Case Study 1 Discharged for Off-Duty Behavior



Case Study 1 Discharged for Off-Duty Behavior

The following case illustrates the off-duty privacy claim of an employee and management’s right to uphold the reputation of the company. Before his termination on Monday, May 6, 2014, John Hilliard worked as a senior sales representative for Advanced Educational Materials (AEM), a provider of high-quality educational books and supplies to junior and senior high schools. During his 12 years of employment, John was recognized as an outstanding employee with close working relationships with the schools he served. His sales record was excellent. John’s discharge resulted from what AEM claimed was a serious breach of its code of conduct for employees. On Saturday, May 4, 2014, due to a chance meeting between John and his manager, Jean Ellison, John was observed leaving an adult video store carrying what his manager described as pornographic magazines and an X-rated video. The following Monday, Jean discussed the incident with AEM’s vice president for sales and a representative from HR. All agreed that John’s off-duty behavior constituted a serious violation of the company’s code of conduct for employees, which read, in part, “Employee off-duty behavior in no way should reflect unfavorably upon the company, its employees, or sales of any educational materials.” AEM has traditionally held its sales representatives to high moral standards because the company sells extensively to public school administrators and teachers. At his discharge meeting, John vigorously opposed his firing. While he acknowledged making the purchases, he argued strongly that what he did on his personal time was “no business of the company’s” and his behavior in no way reflected unfavorably upon AEM or the sales of its products. Besides, he said, “The purchases were made as jokes for a stag party.”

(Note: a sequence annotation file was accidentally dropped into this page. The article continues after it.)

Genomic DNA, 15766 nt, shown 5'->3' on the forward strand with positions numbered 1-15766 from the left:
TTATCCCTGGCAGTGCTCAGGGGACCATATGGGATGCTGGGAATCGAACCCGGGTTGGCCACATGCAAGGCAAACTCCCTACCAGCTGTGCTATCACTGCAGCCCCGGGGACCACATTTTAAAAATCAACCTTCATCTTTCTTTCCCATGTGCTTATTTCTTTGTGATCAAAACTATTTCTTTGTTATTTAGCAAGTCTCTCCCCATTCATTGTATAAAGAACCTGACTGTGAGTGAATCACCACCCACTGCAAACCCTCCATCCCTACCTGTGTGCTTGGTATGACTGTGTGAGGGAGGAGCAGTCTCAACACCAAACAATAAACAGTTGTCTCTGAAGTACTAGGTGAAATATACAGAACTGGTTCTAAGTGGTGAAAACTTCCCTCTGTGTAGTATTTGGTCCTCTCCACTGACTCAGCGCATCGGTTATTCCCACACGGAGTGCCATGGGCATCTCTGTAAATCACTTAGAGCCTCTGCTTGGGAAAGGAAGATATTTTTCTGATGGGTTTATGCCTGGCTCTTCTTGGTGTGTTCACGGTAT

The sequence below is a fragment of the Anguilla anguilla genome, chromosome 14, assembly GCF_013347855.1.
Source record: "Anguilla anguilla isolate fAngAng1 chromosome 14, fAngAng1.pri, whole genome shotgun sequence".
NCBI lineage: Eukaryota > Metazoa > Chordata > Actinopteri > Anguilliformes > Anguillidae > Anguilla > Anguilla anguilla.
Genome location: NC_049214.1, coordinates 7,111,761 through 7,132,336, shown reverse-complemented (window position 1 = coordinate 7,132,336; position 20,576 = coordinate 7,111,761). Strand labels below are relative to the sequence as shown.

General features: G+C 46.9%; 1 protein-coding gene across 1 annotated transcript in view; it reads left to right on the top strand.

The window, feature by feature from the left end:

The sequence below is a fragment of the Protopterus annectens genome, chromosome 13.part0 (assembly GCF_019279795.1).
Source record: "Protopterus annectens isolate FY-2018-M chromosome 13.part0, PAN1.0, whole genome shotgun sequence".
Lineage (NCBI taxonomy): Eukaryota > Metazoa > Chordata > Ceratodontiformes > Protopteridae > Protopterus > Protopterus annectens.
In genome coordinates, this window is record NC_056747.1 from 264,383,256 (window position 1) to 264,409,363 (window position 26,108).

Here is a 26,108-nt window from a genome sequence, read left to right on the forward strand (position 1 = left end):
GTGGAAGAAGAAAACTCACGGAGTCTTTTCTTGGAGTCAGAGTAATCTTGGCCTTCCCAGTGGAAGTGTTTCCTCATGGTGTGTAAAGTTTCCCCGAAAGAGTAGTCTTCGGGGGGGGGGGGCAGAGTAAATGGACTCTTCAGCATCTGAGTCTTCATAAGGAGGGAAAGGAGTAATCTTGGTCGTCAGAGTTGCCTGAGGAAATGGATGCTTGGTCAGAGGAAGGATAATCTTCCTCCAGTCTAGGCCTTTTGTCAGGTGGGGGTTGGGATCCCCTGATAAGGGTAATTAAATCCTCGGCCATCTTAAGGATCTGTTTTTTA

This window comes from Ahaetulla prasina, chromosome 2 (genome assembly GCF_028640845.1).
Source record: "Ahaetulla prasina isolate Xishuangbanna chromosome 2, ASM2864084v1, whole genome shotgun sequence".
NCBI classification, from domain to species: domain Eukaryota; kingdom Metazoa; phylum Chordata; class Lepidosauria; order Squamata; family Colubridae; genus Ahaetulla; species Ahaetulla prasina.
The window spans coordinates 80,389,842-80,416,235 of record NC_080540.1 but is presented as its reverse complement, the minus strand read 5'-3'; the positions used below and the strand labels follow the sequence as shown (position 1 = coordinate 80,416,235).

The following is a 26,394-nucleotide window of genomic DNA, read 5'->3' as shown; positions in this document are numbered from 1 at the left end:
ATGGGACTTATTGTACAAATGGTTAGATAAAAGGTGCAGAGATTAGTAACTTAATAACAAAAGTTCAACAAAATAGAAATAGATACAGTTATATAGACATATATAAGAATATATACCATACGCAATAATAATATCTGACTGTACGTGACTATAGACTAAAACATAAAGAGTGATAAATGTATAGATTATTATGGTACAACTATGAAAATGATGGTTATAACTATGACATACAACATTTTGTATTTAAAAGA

1. Given the facts of this case, should John have been discharged? Why or why not?

2. Should the sales representatives of AEM be held to a higher standard of personal conduct than sales representatives for other types of organizations? Explain.

3. Should management have considered John’s past work record before deciding on discharge? Explain.


References: David J. Walsh, Employment Law for Human Resource Practice (Mason, OH: South-Western, 2007), Chapter 17. 5.

Jeffery A. Mello, “Introduction: The Evolving Nature of the Employment Relationship: Reconsidering Employee Responsibilities and Rights,” Employee Responsibility and Rights Journal 15, no. 3 (September 2003): 99.





Case Study 2 “Whole Foods Market faces Whole New Challenge”